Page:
Movt. 1 from 8 Nebulae for Piano Solo
Movt. 1 from 8 Nebulae for Piano Solo

Note

Keyhole NebulaeThe score contains a 6x6-inch color image of eight different nebulae, with of a set of integers superimposed on each image. Each of the images is displayed on a single page and represents one section or movement of the music.

Nebulae, which often contain bright colors and interesting shapes, are interstellar gas clouds located within our Milky Way or other galaxy. Nebulae are typically the remnants of exploding stars. Astronomers believe some of these colorful gas clouds to be the birthplace of infant stellar activity.

Images of the eight nebulae displayed in the score were photographed by NASA's Hubble Space Telescope from Jan. 1996 to Dec. 1999, and made available to the public by The Hubble Heritage Team at NASA. The name of each nebula is listed below and to the left of the image, and the month and year it was photographed is displayed on the right.

The integers used in the score were drawn from the names of the eight nebulae. The integers placed on each image were determined by the letters in the alphabet which spell-out the name of each nebula. The letter 'a' corresponds to the number 1, the letter 'b' to 2, and so on.

Play a sound-group for each integer located within the image. Integers represent the number of sounds to be played for each sound-group. Each integer corresponds to a single sound-group and indicates the number of sounds to be played for that group.

Larger integers may be subdivided for ease of counting. Read all integers once only.

A sound-group may contain a succession of single tones, chords, or any combination of both. Sound-groups may consist of varied and contrasting patterns, melodic patterns, rhythmic patterns, ascending and descending patterns, shaped phrases and gestures, repeated patterns, repeated tones, etc.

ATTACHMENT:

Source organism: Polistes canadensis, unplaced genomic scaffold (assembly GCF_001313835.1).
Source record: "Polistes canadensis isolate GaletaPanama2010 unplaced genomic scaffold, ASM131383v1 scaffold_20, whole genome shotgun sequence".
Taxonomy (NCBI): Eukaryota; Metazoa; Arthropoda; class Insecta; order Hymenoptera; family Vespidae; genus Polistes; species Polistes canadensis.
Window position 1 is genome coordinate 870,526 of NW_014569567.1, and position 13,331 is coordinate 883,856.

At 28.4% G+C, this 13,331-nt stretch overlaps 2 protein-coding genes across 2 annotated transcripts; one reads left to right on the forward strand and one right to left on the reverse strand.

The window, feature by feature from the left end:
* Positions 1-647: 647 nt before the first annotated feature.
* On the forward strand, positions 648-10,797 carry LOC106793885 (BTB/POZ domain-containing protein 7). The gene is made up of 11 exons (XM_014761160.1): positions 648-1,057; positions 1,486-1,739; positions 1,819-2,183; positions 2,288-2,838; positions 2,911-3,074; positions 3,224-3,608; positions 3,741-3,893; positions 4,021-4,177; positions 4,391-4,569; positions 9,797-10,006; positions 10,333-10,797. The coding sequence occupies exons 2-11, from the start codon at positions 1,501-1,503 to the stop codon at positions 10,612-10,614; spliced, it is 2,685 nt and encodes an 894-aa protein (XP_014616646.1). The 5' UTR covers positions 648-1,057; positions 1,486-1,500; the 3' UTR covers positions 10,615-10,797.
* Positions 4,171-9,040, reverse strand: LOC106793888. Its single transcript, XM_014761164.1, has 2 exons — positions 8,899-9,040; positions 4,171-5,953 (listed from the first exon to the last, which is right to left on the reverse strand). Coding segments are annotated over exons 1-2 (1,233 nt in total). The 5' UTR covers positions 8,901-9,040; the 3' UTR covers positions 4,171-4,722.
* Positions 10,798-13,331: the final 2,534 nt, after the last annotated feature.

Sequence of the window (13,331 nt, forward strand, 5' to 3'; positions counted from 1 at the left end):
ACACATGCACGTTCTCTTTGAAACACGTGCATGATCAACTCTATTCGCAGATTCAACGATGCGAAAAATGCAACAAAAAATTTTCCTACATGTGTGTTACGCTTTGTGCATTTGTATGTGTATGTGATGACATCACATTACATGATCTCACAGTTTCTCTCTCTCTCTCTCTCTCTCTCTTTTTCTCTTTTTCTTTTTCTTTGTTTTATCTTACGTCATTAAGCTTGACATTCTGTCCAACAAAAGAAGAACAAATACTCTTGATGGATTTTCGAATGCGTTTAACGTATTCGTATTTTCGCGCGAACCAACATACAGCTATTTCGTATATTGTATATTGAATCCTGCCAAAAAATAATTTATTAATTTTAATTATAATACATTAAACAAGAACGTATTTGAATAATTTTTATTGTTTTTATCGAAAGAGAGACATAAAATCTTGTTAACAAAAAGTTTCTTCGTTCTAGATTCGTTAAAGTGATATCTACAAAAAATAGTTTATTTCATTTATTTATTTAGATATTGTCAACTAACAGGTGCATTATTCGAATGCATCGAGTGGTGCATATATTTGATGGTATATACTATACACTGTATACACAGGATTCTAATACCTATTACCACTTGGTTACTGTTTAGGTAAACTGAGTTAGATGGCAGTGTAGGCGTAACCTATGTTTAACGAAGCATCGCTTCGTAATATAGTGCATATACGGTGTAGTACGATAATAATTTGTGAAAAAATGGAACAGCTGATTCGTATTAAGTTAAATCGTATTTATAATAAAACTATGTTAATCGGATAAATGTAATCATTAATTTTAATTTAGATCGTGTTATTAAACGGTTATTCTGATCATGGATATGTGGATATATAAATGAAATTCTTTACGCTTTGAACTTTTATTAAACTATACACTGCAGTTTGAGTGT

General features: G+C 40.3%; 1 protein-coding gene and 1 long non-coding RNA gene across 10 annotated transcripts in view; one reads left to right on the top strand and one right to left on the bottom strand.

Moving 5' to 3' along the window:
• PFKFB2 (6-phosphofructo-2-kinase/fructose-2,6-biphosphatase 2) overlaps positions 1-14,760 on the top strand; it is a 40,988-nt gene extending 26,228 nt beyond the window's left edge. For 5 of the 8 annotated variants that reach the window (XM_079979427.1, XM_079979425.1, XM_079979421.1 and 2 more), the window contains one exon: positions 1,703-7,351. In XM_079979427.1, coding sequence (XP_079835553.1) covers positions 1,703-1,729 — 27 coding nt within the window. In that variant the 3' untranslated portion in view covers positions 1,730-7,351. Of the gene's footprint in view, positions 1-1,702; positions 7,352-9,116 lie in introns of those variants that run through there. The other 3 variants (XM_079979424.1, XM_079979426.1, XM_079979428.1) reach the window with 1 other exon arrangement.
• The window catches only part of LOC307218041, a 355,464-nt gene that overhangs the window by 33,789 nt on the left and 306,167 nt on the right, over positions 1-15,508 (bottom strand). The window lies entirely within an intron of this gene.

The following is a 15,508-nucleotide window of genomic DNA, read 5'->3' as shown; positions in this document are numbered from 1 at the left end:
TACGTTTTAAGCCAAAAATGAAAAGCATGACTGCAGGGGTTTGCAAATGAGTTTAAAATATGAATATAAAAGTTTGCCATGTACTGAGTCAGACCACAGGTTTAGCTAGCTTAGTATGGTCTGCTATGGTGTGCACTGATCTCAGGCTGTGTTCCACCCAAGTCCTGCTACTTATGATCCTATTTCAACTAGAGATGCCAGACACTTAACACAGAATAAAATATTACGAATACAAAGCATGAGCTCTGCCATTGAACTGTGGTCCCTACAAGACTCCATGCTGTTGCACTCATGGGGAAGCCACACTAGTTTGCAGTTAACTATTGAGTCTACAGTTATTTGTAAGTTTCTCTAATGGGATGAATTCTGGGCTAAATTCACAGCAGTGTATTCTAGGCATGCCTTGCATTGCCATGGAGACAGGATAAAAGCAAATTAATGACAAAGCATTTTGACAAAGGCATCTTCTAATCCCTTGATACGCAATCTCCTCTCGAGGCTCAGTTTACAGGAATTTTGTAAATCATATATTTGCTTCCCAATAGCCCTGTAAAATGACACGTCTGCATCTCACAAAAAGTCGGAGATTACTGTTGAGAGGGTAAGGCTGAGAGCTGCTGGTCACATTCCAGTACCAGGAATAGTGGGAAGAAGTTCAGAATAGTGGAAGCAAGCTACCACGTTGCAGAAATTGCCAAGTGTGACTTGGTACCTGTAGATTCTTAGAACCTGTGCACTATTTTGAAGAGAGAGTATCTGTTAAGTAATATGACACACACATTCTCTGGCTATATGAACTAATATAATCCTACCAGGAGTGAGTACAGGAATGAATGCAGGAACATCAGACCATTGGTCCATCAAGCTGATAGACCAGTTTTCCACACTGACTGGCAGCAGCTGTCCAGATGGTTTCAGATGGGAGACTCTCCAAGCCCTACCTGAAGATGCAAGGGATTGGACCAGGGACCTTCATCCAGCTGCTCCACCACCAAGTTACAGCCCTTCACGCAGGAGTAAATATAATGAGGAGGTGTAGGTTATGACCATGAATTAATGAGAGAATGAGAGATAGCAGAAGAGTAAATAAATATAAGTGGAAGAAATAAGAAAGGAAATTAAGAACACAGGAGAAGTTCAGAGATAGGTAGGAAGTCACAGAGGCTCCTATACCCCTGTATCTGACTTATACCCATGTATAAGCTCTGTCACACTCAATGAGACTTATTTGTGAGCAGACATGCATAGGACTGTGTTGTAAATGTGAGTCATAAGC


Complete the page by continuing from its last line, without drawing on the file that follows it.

Musical elements for each sound-group such as pitch, dynamics, speed, rhythm, and articulation are free.

Integers are both white and black to contrast against the background for better readability. However in sections 1, 2, 3, and 5, where both white and black integers are displayed, the player may or may not assign any musical distinction to the contrasted integers, such as soft-loud dynamics, high-low pitch register, legato-staccato, etc.

Any chord, arpeggio, glissando, double-stroke, trill, duplet, triplet, etc. counts as one sound. Grace-notes are not counted.

Play each sound-group independently of any other. Any sound-group may or may not be followed by a silence. Fractional silences may occur within a single sound-group.

Overall, silences between sound-groups and between sections (nebulae) should be varied to preserve the continuity of the music. Varied silences should range from a fraction of a second to several seconds.

Integers distributed on the page may be read in any order, but are most easily read from top to bottom. Movements are read sequentially (from 1 through 8).

The images are to be projected in succession (Nos. 1 - 8) on a large screen, so that both the player and the image may be seen from the audience. Each image is to be projected on the screen for the same duration the music for that image is being played.

An accompanying CDROM disc is included with the score. The disc contains screen files (jpeg) of the eight images, which may be loaded onto a MAC or PC hard drive. The computer is then connected to a digital projector. Any slide-show software, such as PowerPoint, can be used to project the images.

Optional: Signal processing devices or techniques may be employed as timbral enhancement to the music. In general, the Piano should be dominant, while the electronically processed sounds play a more supporting role.

Keyhole Nebulae